Roxon plans one warrant to snoop us all
Attorney-general Nicola Roxon is planning a raft of new powers for ASIO to intercept and store any individual’s information. The move follows the adoption of new laws that allow Australia’s spy agencies to target individuals and organisations that oppose the government's interests — nicknamed the “WikiLeaks amendment”.
Several proposed changes to telecommunications interception and access laws, as well as the Intelligence Services Act 2001, would expand ASIO’s powers of surveillance and reduce government oversight of ASIO activities.
Current laws make ASIO apply for separate warrants for each form of communication it wants to monitor. The warrants expire after 90 days. The new powers would allow ASIO to use a single “super warrant” to tap phones, computers, programs, tablets and even video games for up to six months without renewal.
The attorney-general would be able to change or update the warrant without the knowledge of the subject of surveillance.
It could also force internet providers and mobile carriers to keep user data for two years and even assist in decrypting files, allowing any ASIO agent to retrospectively search your emails, internet use, text messages and computer data at any time without your knowledge.
This notion that everyone's digital information would be trapped and recorded to aid spying later has barely been scrutinised by the mainstream media, and only the federal Greens have challenged the laws.
Roxon said the proposed laws would only bring surveillance warrants in line with ASIO’s other warrant powers, which include entry and search, detention and questioning, and tracking of suspects.
She said the proposed changes would be reviewed by public hearings via the parliamentary joint committee on intelligence and security, which would report back to the government at the end of July. The government would then “consider” its findings before drafting legislation.
On May 4 Roxon said the changes are necessary to “stay one step ahead of the terrorists … who threaten our national security”.
But Greens Senator Lee Rhiannon said the government had failed to show any terror threat to “justify any expansion”. She said that gave the impression the government was “beating the law-and-order drum to distract from their own failings”.
Australian Lawyers Alliance president Greg Barns said in a May 10 ABC Drum Opinion article that the plans were “dangerous” and “potentially involve major incursions into, and erosion of, liberties”.
“Imagine, for example, how a Julian Assange would have been dealt with under these laws. It would have been ridiculously easy for ASIO and others to surveil every device Mr Assange used — his mobile phone, laptop, iPad and whatever else.
“If he were found to be getting his hands on some decent leaks which the government did not want to see the light of day, then the attorney-general could vary the warrant to ensure such materials were captured. There would be no scrutiny by a court for six months.”
The WikiLeaks amendment, pushed through parliament in March with only Greens opposition, streamlines the extradition process to make it easier for foreign governments to extradite people from Australia. It also allows people in Australia to be prosecuted for overseas crimes.
The Australian Pirate Party said the potential new laws were an addition to “Australia’s already overbearing security theatre”. The party's secretary, Brendan Molloy, said on May 7: “Nothing about warrants should be streamlined. It is an affront to due process to weaken judicial principles in the name of 'counter-terrorism', which seems to be the catch-cry of anyone unjustly wanting more power.”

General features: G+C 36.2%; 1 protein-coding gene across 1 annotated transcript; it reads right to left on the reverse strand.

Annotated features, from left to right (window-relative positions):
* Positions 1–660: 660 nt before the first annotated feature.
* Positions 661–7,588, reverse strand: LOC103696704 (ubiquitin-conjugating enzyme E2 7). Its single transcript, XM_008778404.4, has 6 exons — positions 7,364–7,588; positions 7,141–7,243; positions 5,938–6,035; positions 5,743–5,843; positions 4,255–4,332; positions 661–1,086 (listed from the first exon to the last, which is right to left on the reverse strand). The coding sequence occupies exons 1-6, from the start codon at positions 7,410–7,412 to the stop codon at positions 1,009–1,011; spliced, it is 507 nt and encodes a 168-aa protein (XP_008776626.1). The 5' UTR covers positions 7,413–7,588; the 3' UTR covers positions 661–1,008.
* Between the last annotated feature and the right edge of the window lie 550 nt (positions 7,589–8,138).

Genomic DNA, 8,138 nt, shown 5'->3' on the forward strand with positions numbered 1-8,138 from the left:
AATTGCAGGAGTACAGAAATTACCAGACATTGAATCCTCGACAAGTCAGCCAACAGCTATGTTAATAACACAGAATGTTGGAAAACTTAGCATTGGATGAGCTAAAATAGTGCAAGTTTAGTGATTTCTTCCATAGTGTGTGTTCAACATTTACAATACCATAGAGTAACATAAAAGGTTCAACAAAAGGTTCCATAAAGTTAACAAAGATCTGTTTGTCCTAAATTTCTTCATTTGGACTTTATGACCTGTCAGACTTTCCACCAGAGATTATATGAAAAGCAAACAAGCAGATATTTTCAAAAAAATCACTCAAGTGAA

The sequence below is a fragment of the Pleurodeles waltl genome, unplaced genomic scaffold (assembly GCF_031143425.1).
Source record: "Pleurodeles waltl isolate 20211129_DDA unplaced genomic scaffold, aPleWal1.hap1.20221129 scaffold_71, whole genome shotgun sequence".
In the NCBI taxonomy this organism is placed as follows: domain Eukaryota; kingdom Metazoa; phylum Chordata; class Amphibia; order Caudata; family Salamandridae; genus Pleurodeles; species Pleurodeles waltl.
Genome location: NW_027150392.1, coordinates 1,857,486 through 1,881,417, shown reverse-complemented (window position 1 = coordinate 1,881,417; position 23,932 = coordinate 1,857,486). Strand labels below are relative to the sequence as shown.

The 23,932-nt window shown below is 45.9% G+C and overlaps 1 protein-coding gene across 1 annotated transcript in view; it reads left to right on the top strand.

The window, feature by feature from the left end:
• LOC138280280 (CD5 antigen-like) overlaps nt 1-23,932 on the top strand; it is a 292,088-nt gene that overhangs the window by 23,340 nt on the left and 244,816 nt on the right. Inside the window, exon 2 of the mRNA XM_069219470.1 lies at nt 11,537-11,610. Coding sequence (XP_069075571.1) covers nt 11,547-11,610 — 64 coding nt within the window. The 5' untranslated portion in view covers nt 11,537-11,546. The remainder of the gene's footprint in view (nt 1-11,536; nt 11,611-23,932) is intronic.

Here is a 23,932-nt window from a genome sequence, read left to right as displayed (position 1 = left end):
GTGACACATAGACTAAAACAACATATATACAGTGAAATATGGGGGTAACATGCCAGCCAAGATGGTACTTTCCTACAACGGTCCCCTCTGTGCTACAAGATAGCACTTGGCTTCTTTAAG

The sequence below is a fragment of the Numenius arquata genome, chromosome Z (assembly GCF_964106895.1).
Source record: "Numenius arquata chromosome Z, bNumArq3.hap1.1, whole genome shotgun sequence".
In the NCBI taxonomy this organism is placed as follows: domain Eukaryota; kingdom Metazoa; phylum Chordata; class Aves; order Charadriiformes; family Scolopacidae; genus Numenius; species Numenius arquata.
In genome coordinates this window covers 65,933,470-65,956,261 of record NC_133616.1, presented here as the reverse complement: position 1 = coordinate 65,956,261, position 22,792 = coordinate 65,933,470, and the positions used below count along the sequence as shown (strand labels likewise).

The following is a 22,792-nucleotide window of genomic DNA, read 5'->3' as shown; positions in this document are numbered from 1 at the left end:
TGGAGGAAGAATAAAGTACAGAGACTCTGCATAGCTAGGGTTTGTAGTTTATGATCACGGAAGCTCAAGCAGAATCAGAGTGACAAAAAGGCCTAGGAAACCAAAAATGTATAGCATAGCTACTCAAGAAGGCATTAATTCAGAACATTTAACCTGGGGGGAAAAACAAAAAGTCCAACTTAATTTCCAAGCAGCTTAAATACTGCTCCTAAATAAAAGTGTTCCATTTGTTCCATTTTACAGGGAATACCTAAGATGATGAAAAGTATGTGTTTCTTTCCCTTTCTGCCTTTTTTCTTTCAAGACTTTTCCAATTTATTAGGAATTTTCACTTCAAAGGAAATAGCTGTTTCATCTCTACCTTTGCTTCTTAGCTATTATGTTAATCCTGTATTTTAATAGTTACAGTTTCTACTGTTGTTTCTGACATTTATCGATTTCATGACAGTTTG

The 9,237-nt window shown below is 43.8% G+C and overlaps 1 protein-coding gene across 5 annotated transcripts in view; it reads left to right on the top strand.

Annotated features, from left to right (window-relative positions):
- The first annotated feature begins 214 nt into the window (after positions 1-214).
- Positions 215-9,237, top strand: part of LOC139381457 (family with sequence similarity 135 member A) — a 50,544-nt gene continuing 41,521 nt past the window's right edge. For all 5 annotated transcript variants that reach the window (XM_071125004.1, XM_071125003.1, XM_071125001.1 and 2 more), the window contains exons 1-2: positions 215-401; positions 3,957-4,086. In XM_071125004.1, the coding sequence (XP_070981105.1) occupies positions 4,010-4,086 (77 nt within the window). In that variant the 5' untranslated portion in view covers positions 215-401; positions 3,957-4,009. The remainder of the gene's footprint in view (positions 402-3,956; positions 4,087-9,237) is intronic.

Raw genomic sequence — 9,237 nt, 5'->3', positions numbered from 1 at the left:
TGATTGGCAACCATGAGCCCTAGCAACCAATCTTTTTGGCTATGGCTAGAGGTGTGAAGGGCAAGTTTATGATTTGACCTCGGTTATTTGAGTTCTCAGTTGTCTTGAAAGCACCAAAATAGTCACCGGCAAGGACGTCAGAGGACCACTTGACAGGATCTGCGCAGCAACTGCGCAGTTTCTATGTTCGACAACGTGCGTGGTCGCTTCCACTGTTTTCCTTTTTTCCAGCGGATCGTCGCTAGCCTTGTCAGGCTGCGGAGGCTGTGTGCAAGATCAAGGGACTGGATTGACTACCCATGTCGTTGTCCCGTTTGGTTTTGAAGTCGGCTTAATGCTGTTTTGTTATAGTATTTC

As it announced the proposed new laws, the government also announced several deals it had made with the US government, with no public scrutiny, to increase data sharing and information on Australian citizens.
Roxon, home affairs minister Jason Clare and US secretary of homeland security Janet Napolitano met in Canberra to sign off on plans to share “law enforcement data” and monitor international cargo and passengers.
Ostensibly to obstruct “violent extremism”, critics have pointed out that such powers and information-sharing have been used against peace activists such as Scott Parkin in the past. Crackdowns and spying on the Occupy movement and climate change activists also highlight the dangers of Australia being obligated to hand over information to the US about its citizens.
Ever-growing suspicion and fear of people from Arab and Muslim backgrounds in Australia could also mean ASIO abuses its secretive powers. Labor MP Maria Vamvakinou recently told the Herald Sun that ASIO and federal police have showed a “special interest” in suburbs with “high populations” of Muslim people.
Stoking anti-Muslim rhetoric, the Herald Sun said on May 16 that the attorney-general’s department “admitted several places” were identified as “potential breeding grounds for terrorism”. Vamvakinou said suburbs in her electorate with big Muslim communities were aware they were “under surveillance”.
But she said they live “pretty much ordinary lives”.
Rhiannon said the government should not go ahead with further expanding ASIO’s powers until it reviews the sweeping changes made by the former Coalition government.
Then-prime minister John Howard introduced a huge expansion to ASIO and federal police powers after the September 2001 terror attacks, which included the power to detain people and prevent them from contacting anybody. The UN human rights committee recommended the Anti-Terrorism Bill 2005 be reviewed and doubted it complied with the Covenant on Civil and Political Rights.